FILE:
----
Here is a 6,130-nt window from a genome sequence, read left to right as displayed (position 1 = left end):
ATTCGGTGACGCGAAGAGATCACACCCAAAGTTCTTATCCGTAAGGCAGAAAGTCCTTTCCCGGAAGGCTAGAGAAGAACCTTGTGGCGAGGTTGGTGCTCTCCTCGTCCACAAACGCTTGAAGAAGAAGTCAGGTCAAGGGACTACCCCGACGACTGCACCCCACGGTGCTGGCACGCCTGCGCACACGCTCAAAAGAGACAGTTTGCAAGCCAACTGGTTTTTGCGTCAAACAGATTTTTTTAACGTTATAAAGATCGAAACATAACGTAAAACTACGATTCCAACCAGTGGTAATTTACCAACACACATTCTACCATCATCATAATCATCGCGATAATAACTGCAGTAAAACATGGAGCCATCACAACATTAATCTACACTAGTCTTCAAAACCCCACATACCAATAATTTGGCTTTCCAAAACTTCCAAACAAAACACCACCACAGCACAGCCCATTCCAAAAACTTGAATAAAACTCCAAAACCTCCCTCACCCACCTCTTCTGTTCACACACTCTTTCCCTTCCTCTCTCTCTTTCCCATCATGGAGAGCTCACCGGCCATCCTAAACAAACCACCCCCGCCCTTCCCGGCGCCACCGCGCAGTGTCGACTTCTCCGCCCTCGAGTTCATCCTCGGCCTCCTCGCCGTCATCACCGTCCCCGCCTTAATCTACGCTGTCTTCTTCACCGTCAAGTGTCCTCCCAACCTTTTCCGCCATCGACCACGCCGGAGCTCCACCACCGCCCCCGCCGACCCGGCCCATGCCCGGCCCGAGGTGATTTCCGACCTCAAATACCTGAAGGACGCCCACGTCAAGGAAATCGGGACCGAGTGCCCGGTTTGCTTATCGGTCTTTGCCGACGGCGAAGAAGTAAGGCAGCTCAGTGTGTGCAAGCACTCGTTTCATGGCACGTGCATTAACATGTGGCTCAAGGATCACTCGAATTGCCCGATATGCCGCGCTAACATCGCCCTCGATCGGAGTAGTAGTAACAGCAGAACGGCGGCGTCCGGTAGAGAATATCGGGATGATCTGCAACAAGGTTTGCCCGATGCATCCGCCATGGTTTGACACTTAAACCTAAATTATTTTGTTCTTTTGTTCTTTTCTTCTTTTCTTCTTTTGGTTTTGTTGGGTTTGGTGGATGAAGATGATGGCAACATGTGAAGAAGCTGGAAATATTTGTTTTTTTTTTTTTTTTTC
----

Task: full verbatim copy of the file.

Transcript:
Here is a 6,130-nt window from a genome sequence, read left to right as displayed (position 1 = left end):
ATTCGGTGACGCGAAGAGATCACACCCAAAGTTCTTATCCGTAAGGCAGAAAGTCCTTTCCCGGAAGGCTAGAGAAGAACCTTGTGGCGAGGTTGGTGCTCTCCTCGTCCACAAACGCTTGAAGAAGAAGTCAGGTCAAGGGACTACCCCGACGACTGCACCCCACGGTGCTGGCACGCCTGCGCACACGCTCAAAAGAGACAGTTTGCAAGCCAACTGGTTTTTGCGTCAAACAGATTTTTTTAACGTTATAAAGATCGAAACATAACGTAAAACTACGATTCCAACCAGTGGTAATTTACCAACACACATTCTACCATCATCATAATCATCGCGATAATAACTGCAGTAAAACATGGAGCCATCACAACATTAATCTACACTAGTCTTCAAAACCCCACATACCAATAATTTGGCTTTCCAAAACTTCCAAACAAAACACCACCACAGCACAGCCCATTCCAAAAACTTGAATAAAACTCCAAAACCTCCCTCACCCACCTCTTCTGTTCACACACTCTTTCCCTTCCTCTCTCTCTTTCCCATCATGGAGAGCTCACCGGCCATCCTAAACAAACCACCCCCGCCCTTCCCGGCGCCACCGCGCAGTGTCGACTTCTCCGCCCTCGAGTTCATCCTCGGCCTCCTCGCCGTCATCACCGTCCCCGCCTTAATCTACGCTGTCTTCTTCACCGTCAAGTGTCCTCCCAACCTTTTCCGCCATCGACCACGCCGGAGCTCCACCACCGCCCCCGCCGACCCGGCCCATGCCCGGCCCGAGGTGATTTCCGACCTCAAATACCTGAAGGACGCCCACGTCAAGGAAATCGGGACCGAGTGCCCGGTTTGCTTATCGGTCTTTGCCGACGGCGAAGAAGTAAGGCAGCTCAGTGTGTGCAAGCACTCGTTTCATGGCACGTGCATTAACATGTGGCTCAAGGATCACTCGAATTGCCCGATATGCCGCGCTAACATCGCCCTCGATCGGAGTAGTAGTAACAGCAGAACGGCGGCGTCCGGTAGAGAATATCGGGATGATCTGCAACAAGGTTTGCCCGATGCATCCGCCATGGTTTGACACTTAAACCTAAATTATTTTGTTCTTTTGTTCTTTTCTTCTTTTCTTCTTTTGGTTTTGTTGGGTTTGGTGGATGAAGATGATGGCAACATGTGAAGAAGCTGGAAATATTTGTTTTTTTTTTTTTTTTTC